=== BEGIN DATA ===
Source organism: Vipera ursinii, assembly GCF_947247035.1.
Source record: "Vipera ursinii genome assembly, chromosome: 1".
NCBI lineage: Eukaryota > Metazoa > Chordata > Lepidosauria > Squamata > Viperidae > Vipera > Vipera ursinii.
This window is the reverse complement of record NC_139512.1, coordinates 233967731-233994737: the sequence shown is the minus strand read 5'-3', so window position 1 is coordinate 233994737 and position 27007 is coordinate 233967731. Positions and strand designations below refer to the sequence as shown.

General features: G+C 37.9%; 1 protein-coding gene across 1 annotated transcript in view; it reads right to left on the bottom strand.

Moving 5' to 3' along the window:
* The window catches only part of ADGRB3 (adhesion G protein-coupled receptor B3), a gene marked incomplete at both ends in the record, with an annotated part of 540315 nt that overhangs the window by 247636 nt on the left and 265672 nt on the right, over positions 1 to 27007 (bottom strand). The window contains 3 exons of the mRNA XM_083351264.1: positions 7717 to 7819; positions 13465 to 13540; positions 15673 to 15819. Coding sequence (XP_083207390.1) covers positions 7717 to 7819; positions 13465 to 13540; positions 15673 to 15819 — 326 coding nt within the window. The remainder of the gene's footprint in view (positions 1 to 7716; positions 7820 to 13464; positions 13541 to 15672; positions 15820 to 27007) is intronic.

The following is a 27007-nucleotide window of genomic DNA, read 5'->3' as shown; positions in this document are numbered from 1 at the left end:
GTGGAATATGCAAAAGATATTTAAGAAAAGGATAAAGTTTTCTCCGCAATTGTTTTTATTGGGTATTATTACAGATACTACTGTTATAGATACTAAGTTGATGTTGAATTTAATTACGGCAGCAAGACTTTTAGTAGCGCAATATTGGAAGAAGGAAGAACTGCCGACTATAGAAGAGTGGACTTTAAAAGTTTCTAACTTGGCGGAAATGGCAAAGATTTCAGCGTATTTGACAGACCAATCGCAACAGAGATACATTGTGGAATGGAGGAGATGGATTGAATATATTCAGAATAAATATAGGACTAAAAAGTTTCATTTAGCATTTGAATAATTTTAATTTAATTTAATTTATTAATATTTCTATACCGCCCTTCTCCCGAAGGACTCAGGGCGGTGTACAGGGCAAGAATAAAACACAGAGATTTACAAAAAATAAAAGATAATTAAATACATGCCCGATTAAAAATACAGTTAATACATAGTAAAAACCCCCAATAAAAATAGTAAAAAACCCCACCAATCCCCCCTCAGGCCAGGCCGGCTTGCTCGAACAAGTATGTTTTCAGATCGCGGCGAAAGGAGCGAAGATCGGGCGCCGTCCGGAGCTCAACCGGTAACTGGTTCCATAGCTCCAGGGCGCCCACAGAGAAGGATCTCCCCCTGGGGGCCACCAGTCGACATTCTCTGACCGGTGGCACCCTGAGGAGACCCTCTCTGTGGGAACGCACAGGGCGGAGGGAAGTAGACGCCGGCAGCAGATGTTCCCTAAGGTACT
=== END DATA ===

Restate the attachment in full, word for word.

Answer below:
Source organism: Vipera ursinii, assembly GCF_947247035.1.
Source record: "Vipera ursinii genome assembly, chromosome: 1".
NCBI lineage: Eukaryota > Metazoa > Chordata > Lepidosauria > Squamata > Viperidae > Vipera > Vipera ursinii.
This window is the reverse complement of record NC_139512.1, coordinates 233967731-233994737: the sequence shown is the minus strand read 5'-3', so window position 1 is coordinate 233994737 and position 27007 is coordinate 233967731. Positions and strand designations below refer to the sequence as shown.

General features: G+C 37.9%; 1 protein-coding gene across 1 annotated transcript in view; it reads right to left on the bottom strand.

Moving 5' to 3' along the window:
* The window catches only part of ADGRB3 (adhesion G protein-coupled receptor B3), a gene marked incomplete at both ends in the record, with an annotated part of 540315 nt that overhangs the window by 247636 nt on the left and 265672 nt on the right, over positions 1 to 27007 (bottom strand). The window contains 3 exons of the mRNA XM_083351264.1: positions 7717 to 7819; positions 13465 to 13540; positions 15673 to 15819. Coding sequence (XP_083207390.1) covers positions 7717 to 7819; positions 13465 to 13540; positions 15673 to 15819 — 326 coding nt within the window. The remainder of the gene's footprint in view (positions 1 to 7716; positions 7820 to 13464; positions 13541 to 15672; positions 15820 to 27007) is intronic.

The following is a 27007-nucleotide window of genomic DNA, read 5'->3' as shown; positions in this document are numbered from 1 at the left end:
GTGGAATATGCAAAAGATATTTAAGAAAAGGATAAAGTTTTCTCCGCAATTGTTTTTATTGGGTATTATTACAGATACTACTGTTATAGATACTAAGTTGATGTTGAATTTAATTACGGCAGCAAGACTTTTAGTAGCGCAATATTGGAAGAAGGAAGAACTGCCGACTATAGAAGAGTGGACTTTAAAAGTTTCTAACTTGGCGGAAATGGCAAAGATTTCAGCGTATTTGACAGACCAATCGCAACAGAGATACATTGTGGAATGGAGGAGATGGATTGAATATATTCAGAATAAATATAGGACTAAAAAGTTTCATTTAGCATTTGAATAATTTTAATTTAATTTAATTTATTAATATTTCTATACCGCCCTTCTCCCGAAGGACTCAGGGCGGTGTACAGGGCAAGAATAAAACACAGAGATTTACAAAAAATAAAAGATAATTAAATACATGCCCGATTAAAAATACAGTTAATACATAGTAAAAACCCCCAATAAAAATAGTAAAAAACCCCACCAATCCCCCCTCAGGCCAGGCCGGCTTGCTCGAACAAGTATGTTTTCAGATCGCGGCGAAAGGAGCGAAGATCGGGCGCCGTCCGGAGCTCAACCGGTAACTGGTTCCATAGCTCCAGGGCGCCCACAGAGAAGGATCTCCCCCTGGGGGCCACCAGTCGACATTCTCTGACCGGTGGCACCCTGAGGAGACCCTCTCTGTGGGAACGCACAGGGCGGAGGGAAGTAGACGCCGGCAGCAGATGTTCCCTAAGGTACT